While shoppers are out looking for cheap deals on the Friday after Thanksgiving, those seeking to boost minimum wages are planning a "Black Friday Block Party" outside the South Philadelphia Walmart. The activists are calling for $15-an-hour wages for the store's employees.

"We're not there to shame Walmart shoppers in any way," said organizer Angela Vogel. "We're asking them to join us us in asking Walmart for fair wages for the employees at the stores they visit."

Walmart, the biggest retailer in the world and the most profitable U.S. company with more than $450 billion in sales a year, pays full-time employees an average wage of $12.92, according to a Walmart spokeswoman.

Full-time and part-time associates receive on average a wage of $11.83. Out of 1.2 million employees in the U.S., less than 0.05 percent or fewer than 6,000 employees make the federal minimum wage or below, according to the spokeswoman.

But Vogel cited a University of California/Berkeley study that said Walmart could increase all employees' wages to $25,000 annually by adding just one cent to the prices of regular items. But an economist said the current wages are part of a successful low-cost business model.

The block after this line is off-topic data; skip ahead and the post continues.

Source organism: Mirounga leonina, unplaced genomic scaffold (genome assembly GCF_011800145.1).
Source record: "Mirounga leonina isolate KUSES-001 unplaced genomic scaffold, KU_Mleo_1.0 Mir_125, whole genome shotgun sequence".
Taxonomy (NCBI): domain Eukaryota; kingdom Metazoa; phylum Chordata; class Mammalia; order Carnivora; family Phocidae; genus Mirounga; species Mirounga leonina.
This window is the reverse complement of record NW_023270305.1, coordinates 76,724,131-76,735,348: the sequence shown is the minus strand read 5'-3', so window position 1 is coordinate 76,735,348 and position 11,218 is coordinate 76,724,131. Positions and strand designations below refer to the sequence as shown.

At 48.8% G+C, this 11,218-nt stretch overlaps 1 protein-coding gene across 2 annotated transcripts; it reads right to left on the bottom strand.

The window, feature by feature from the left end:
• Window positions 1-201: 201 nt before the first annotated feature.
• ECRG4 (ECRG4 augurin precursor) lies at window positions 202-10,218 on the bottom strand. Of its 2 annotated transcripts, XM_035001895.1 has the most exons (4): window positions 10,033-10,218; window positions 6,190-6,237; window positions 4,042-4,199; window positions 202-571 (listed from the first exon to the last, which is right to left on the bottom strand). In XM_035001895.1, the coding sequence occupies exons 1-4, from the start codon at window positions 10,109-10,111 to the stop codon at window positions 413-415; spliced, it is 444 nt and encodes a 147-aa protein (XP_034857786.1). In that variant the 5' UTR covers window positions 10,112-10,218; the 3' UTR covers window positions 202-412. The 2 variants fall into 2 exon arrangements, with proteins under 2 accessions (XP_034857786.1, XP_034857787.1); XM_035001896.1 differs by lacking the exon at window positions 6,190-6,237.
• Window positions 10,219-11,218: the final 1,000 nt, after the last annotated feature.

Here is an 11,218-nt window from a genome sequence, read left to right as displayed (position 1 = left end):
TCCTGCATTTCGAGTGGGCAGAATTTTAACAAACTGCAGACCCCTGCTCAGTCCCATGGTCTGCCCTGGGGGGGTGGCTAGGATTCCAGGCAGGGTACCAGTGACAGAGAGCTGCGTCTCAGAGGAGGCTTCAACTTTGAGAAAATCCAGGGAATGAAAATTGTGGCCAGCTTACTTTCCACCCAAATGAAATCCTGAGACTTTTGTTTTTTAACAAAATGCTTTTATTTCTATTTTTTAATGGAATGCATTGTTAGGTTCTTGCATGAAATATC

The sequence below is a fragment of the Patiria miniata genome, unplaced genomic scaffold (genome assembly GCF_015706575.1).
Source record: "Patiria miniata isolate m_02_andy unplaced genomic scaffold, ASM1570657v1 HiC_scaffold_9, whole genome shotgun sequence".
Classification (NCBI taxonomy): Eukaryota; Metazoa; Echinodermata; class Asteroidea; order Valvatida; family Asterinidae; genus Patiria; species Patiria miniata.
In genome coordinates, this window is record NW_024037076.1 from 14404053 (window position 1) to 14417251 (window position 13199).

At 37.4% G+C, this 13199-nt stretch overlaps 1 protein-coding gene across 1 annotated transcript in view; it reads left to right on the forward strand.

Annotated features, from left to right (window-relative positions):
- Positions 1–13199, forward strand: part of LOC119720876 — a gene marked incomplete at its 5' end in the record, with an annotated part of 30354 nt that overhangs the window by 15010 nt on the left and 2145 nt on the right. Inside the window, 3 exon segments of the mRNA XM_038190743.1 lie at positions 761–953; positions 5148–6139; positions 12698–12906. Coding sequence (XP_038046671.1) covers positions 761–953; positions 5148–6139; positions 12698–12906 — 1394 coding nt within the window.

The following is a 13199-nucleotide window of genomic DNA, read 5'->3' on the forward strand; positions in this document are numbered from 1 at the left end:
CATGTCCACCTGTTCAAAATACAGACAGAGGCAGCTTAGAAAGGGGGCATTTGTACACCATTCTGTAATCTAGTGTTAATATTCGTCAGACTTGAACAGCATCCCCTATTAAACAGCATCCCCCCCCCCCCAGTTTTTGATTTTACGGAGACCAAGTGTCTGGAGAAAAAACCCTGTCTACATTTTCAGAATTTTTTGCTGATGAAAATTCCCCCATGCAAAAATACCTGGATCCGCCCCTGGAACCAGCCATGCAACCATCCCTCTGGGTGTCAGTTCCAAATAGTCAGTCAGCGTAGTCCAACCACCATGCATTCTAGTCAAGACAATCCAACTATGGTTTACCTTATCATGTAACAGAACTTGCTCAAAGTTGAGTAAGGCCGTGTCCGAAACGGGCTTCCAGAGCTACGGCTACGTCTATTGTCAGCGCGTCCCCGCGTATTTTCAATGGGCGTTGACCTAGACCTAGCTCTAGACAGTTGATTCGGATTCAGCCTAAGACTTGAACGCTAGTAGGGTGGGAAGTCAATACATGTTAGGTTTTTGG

"Who really benefits from low wages? The Waltons [family owners of Walmart], the shareholders. You could say the consumers because they're getting lower prices. You could say the Walmart employees because they have a job," said Arcadia University economics professor Scott Testa. "Walmart will tell you that the people that benefit the most are its customers."

But Vogel, who worked in retail for 17 years, said Walmart pays "poverty wages" that lead some employees to rely on taxpayer-funded social services.

"A lot of these shoppers ... may have a sense that these Walmart workers are not being paid fair wages, but they're not really as aware of the impact on the city and the taxpayer," she said. "Retail workers deserve better. Our message is one of inviting customers to stand for those better wages. ... As a customer, you can actually influence how retail giants work."

Walmart spokesman William Wertz released the following statement on the protests: 

"It's unfortunate that this group attempts to disrupt the holiday spirit to push their agenda. The reality is that Walmart is focused every day on providing our associates with opportunities for job growth," Wertz said.

Walmart CEO Doug McMillon announced in October that Walmart would soon raise all employees' wages to above the federal minimum wage.